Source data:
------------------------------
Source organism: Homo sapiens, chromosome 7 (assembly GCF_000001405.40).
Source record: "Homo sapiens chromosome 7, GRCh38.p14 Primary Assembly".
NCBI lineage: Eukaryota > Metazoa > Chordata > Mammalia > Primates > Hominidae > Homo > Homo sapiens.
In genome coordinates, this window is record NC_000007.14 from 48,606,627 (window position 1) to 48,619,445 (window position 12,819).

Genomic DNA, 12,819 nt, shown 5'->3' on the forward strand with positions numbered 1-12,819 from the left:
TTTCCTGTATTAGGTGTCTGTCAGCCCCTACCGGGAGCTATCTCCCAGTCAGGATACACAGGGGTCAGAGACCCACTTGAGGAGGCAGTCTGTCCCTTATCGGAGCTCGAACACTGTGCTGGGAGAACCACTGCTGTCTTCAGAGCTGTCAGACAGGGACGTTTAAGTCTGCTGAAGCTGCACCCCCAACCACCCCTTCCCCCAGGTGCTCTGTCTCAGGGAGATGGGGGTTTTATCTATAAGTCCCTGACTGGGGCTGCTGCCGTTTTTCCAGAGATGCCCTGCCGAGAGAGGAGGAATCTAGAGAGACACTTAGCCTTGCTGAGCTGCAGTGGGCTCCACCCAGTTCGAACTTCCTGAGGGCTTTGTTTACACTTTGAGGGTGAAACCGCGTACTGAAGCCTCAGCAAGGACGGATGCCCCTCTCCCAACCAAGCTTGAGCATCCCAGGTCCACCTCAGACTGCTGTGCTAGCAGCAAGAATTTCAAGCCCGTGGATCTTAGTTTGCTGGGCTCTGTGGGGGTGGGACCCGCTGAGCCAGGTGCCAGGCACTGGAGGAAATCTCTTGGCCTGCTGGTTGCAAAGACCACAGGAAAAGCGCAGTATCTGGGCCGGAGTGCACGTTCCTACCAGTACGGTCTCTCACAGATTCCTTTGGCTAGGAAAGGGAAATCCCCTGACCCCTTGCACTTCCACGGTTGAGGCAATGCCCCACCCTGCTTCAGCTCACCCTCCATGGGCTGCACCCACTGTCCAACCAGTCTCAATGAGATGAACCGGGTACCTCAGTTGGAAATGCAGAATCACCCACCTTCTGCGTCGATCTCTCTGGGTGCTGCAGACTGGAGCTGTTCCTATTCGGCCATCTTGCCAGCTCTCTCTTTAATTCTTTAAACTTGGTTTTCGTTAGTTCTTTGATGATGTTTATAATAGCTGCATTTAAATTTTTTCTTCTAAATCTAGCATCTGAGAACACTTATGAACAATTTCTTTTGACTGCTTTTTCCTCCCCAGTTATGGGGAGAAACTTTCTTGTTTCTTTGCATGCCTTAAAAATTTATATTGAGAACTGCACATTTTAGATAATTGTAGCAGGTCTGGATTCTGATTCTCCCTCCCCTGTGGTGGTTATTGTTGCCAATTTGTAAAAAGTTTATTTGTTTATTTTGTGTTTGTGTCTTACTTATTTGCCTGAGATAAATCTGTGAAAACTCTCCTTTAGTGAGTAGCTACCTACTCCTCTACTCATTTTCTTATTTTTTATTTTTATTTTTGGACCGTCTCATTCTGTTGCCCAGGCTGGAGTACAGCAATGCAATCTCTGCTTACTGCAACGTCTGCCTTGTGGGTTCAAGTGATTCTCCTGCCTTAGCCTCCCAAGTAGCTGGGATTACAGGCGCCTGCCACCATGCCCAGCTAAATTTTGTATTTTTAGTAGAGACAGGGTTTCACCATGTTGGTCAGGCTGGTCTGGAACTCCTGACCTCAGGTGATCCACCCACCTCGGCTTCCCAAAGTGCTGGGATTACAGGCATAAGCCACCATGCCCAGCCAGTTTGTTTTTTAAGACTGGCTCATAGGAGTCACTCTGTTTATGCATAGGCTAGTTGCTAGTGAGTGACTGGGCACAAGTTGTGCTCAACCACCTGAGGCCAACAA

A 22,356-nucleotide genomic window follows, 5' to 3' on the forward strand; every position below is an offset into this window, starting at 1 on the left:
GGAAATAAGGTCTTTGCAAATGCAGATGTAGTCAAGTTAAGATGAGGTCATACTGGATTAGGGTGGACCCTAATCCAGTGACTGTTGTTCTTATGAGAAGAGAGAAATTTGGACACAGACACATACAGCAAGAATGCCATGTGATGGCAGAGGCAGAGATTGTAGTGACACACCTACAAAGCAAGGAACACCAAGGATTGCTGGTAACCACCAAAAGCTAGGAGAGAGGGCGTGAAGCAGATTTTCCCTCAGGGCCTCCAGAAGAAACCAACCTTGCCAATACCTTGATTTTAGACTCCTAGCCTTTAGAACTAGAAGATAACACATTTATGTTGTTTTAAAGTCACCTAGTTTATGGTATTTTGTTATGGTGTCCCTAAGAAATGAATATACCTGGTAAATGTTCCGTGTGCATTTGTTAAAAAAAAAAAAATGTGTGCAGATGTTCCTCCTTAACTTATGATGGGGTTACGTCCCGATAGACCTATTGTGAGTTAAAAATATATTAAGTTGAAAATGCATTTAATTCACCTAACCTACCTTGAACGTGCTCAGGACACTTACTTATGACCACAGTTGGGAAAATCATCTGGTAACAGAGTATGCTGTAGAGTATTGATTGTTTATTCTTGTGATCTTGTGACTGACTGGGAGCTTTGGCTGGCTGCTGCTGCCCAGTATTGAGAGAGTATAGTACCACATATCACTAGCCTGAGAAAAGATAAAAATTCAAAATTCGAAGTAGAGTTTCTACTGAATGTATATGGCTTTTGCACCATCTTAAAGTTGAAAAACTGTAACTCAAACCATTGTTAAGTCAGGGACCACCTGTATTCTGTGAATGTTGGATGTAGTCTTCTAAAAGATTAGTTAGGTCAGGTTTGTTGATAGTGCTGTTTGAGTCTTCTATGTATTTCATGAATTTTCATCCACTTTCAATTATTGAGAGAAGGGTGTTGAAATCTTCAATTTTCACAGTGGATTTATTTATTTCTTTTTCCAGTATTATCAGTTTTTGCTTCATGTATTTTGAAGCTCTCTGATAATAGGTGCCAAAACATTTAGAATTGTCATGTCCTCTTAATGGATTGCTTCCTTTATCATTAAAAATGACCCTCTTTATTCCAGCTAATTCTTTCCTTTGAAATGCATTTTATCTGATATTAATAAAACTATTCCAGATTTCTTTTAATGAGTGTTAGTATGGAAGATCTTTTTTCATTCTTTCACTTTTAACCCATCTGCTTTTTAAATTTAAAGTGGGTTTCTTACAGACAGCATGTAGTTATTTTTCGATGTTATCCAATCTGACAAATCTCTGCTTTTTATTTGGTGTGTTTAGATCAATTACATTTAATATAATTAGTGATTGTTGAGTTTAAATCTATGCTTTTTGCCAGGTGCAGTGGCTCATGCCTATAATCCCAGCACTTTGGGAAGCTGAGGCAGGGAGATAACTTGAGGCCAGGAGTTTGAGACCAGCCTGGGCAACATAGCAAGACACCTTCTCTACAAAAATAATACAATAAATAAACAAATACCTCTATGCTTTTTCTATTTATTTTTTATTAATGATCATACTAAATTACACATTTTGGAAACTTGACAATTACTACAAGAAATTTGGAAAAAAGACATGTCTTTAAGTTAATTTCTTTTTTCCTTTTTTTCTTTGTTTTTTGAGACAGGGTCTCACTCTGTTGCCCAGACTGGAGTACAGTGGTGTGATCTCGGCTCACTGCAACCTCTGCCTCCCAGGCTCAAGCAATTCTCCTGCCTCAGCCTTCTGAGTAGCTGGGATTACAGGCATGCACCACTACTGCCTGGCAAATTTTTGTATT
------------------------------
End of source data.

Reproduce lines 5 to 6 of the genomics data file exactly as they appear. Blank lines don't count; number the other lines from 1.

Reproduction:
Genomic DNA, 12,819 nt, shown 5'->3' on the forward strand with positions numbered 1-12,819 from the left:
TTTCCTGTATTAGGTGTCTGTCAGCCCCTACCGGGAGCTATCTCCCAGTCAGGATACACAGGGGTCAGAGACCCACTTGAGGAGGCAGTCTGTCCCTTATCGGAGCTCGAACACTGTGCTGGGAGAACCACTGCTGTCTTCAGAGCTGTCAGACAGGGACGTTTAAGTCTGCTGAAGCTGCACCCCCAACCACCCCTTCCCCCAGGTGCTCTGTCTCAGGGAGATGGGGGTTTTATCTATAAGTCCCTGACTGGGGCTGCTGCCGTTTTTCCAGAGATGCCCTGCCGAGAGAGGAGGAATCTAGAGAGACACTTAGCCTTGCTGAGCTGCAGTGGGCTCCACCCAGTTCGAACTTCCTGAGGGCTTTGTTTACACTTTGAGGGTGAAACCGCGTACTGAAGCCTCAGCAAGGACGGATGCCCCTCTCCCAACCAAGCTTGAGCATCCCAGGTCCACCTCAGACTGCTGTGCTAGCAGCAAGAATTTCAAGCCCGTGGATCTTAGTTTGCTGGGCTCTGTGGGGGTGGGACCCGCTGAGCCAGGTGCCAGGCACTGGAGGAAATCTCTTGGCCTGCTGGTTGCAAAGACCACAGGAAAAGCGCAGTATCTGGGCCGGAGTGCACGTTCCTACCAGTACGGTCTCTCACAGATTCCTTTGGCTAGGAAAGGGAAATCCCCTGACCCCTTGCACTTCCACGGTTGAGGCAATGCCCCACCCTGCTTCAGCTCACCCTCCATGGGCTGCACCCACTGTCCAACCAGTCTCAATGAGATGAACCGGGTACCTCAGTTGGAAATGCAGAATCACCCACCTTCTGCGTCGATCTCTCTGGGTGCTGCAGACTGGAGCTGTTCCTATTCGGCCATCTTGCCAGCTCTCTCTTTAATTCTTTAAACTTGGTTTTCGTTAGTTCTTTGATGATGTTTATAATAGCTGCATTTAAATTTTTTCTTCTAAATCTAGCATCTGAGAACACTTATGAACAATTTCTTTTGACTGCTTTTTCCTCCCCAGTTATGGGGAGAAACTTTCTTGTTTCTTTGCATGCCTTAAAAATTTATATTGAGAACTGCACATTTTAGATAATTGTAGCAGGTCTGGATTCTGATTCTCCCTCCCCTGTGGTGGTTATTGTTGCCAATTTGTAAAAAGTTTATTTGTTTATTTTGTGTTTGTGTCTTACTTATTTGCCTGAGATAAATCTGTGAAAACTCTCCTTTAGTGAGTAGCTACCTACTCCTCTACTCATTTTCTTATTTTTTATTTTTATTTTTGGACCGTCTCATTCTGTTGCCCAGGCTGGAGTACAGCAATGCAATCTCTGCTTACTGCAACGTCTGCCTTGTGGGTTCAAGTGATTCTCCTGCCTTAGCCTCCCAAGTAGCTGGGATTACAGGCGCCTGCCACCATGCCCAGCTAAATTTTGTATTTTTAGTAGAGACAGGGTTTCACCATGTTGGTCAGGCTGGTCTGGAACTCCTGACCTCAGGTGATCCACCCACCTCGGCTTCCCAAAGTGCTGGGATTACAGGCATAAGCCACCATGCCCAGCCAGTTTGTTTTTTAAGACTGGCTCATAGGAGTCACTCTGTTTATGCATAGGCTAGTTGCTAGTGAGTGACTGGGCACAAGTTGTGCTCAACCACCTGAGGCCAACAA